The Peach Principle
“Do not judge, so that you won’t be judged. For you will be judged by the same standard with which you judge others, and you will be measured with the same measure you use. Why do you look at the splinter in your brother’s eye but don’t notice the beam of wood in your own eye?”
Matthew 7:1-3 (CSB)
A peach is a very nice treat to eat, either on it’s own or as part of a fruit salad. But it is important that peaches are handled with care, as they bruise easily and a badly bruised peach is not so nice to eat. So perhaps we need to think about the peach principle when we consider how well we treat the people we come into contact with. Because the same applies—rough handling can bruise people deep inside. With a peach you can see the damage on the surface, with a person sometimes you can, sometimes you can’t. In a world that can be harsh, difficult and unforgiving, a gentle person who encourages and supports people stands out.
The greatest example of the peach principle was Jesus Christ. Time and again during his physical lifetime he treated people with gentleness and compassion, made them feel loved and cared for. A few examples include the woman caught in adultery (John 8:1-11); a despised tax collector, Zacchaeus (Luke 19:1-9); the treatment of Mary and Martha at the raising of Lazarus from the dead (John 11:1-44); and a man with leprosy ( Matthew 8:1-4).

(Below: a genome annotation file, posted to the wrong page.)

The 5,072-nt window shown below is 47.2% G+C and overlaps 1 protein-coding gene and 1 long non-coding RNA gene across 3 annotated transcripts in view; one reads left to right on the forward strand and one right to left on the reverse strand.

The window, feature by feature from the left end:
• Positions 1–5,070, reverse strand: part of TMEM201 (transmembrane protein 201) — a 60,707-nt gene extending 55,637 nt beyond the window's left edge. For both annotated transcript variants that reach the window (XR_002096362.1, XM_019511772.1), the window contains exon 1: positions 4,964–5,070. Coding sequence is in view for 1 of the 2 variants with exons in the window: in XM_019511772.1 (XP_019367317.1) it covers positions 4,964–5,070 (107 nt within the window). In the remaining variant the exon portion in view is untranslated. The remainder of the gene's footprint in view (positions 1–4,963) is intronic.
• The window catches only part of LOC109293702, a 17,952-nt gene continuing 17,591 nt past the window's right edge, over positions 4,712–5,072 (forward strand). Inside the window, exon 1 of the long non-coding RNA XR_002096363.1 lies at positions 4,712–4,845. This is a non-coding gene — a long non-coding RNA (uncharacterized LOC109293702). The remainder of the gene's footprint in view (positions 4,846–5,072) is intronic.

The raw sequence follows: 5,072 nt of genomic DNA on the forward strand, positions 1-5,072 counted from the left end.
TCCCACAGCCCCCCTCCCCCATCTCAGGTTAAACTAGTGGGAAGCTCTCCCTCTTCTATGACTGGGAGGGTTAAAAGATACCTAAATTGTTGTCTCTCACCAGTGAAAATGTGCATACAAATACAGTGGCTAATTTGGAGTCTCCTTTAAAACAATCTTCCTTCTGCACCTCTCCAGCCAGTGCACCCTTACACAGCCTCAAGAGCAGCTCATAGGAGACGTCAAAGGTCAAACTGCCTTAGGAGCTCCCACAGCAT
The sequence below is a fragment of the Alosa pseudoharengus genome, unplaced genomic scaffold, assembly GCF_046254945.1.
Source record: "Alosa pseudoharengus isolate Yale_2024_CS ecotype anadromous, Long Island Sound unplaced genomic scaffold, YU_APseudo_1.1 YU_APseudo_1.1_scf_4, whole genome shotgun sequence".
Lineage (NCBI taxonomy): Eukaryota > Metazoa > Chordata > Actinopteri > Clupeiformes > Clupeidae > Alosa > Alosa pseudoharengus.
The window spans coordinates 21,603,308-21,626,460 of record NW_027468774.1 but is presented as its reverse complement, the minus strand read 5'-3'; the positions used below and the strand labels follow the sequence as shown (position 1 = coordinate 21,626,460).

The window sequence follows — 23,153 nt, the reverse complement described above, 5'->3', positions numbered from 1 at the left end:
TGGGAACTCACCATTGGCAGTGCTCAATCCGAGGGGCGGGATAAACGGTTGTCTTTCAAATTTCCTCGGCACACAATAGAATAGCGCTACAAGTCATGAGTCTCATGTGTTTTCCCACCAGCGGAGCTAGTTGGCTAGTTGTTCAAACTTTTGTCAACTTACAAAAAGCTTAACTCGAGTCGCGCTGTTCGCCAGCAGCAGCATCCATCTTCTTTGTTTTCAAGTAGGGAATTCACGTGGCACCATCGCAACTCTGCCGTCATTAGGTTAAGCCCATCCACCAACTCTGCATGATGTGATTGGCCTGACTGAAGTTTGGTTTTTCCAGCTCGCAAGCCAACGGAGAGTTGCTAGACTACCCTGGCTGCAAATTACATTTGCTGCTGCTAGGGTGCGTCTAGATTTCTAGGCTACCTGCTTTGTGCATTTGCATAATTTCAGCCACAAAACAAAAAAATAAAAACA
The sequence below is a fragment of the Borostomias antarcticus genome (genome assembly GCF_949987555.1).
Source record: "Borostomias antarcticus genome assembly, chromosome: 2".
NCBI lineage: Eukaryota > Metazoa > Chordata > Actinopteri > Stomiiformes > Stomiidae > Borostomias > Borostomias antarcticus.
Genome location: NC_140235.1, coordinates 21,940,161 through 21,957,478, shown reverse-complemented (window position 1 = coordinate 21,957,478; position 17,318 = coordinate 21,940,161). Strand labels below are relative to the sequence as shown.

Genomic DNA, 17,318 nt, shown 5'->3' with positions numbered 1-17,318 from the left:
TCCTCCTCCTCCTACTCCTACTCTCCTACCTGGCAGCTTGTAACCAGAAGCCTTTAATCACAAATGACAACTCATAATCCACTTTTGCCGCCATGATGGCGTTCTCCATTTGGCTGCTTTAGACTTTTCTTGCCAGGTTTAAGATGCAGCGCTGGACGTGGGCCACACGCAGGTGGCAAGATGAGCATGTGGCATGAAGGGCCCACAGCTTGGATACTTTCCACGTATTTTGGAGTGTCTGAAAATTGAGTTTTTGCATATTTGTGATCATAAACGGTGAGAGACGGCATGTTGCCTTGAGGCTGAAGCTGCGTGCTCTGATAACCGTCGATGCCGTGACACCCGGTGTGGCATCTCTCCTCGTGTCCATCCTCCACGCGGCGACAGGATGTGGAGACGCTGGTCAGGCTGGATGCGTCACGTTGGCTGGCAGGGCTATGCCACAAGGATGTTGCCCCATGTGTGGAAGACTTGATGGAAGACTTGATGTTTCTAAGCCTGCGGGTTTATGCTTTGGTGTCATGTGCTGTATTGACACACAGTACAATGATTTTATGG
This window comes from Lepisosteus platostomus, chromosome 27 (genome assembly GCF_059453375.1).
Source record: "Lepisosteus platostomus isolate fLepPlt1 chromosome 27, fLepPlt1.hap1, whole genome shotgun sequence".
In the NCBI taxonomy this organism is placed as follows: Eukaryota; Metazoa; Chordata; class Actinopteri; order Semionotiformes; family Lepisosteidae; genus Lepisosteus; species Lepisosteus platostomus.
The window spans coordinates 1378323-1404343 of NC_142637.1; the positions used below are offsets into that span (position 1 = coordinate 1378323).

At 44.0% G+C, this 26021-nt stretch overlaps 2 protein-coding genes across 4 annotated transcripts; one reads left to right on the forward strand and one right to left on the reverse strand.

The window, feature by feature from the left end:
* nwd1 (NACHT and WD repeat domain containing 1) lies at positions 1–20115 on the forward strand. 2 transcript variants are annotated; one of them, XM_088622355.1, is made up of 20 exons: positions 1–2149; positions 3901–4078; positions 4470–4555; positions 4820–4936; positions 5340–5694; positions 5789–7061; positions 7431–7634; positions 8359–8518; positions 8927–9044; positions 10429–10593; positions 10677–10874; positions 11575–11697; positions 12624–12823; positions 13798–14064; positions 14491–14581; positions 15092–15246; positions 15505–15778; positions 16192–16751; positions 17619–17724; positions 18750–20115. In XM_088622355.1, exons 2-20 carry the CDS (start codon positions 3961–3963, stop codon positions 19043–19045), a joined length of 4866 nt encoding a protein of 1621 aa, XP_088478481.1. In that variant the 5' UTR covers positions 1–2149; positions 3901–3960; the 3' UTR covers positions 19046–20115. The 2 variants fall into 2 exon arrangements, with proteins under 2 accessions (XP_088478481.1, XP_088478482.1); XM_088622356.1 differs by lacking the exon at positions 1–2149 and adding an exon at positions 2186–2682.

As Christians, the peach principle should guide all our relationships with people, following the example of Jesus. It is so easy to be harsh and judgmental, sometimes without even realising it. So often we judge by appearances, being kinder and gentler to a slim person dressed smartly, with short hair and no tattoos, compared with someone who is overweight, dressed rather badly, with untidy long hair and covered in tattoos. Christ would see the person, but do we? Or do we see the external appearance only, and react accordingly (James 2:1-4)?
In many ways this is one of the great challenges for us as Christians in our daily life—how do we treat the people we meet, whether our family, people at school or work, in a social setting, or at church? Our loving God wants us to have a close, personal relationship with him and through that relationship we can overcome our tendency to judge others and to develop loving and caring relationships with them. So next time you see or eat a peach, remember the peach principle and treat everybody you meet gently so you don’t bruise them.
Loving Father, help us to have the gentleness of our Lord and Saviour, Jesus Christ, in all our relationships with people. Help his to see the person, not just the outward appearance. In Jesus’ name we pray.
Study by Keith Hartrick
Grace Communion – Leeds
Garden Village Welfare Association
LEEDS LS15 8LE
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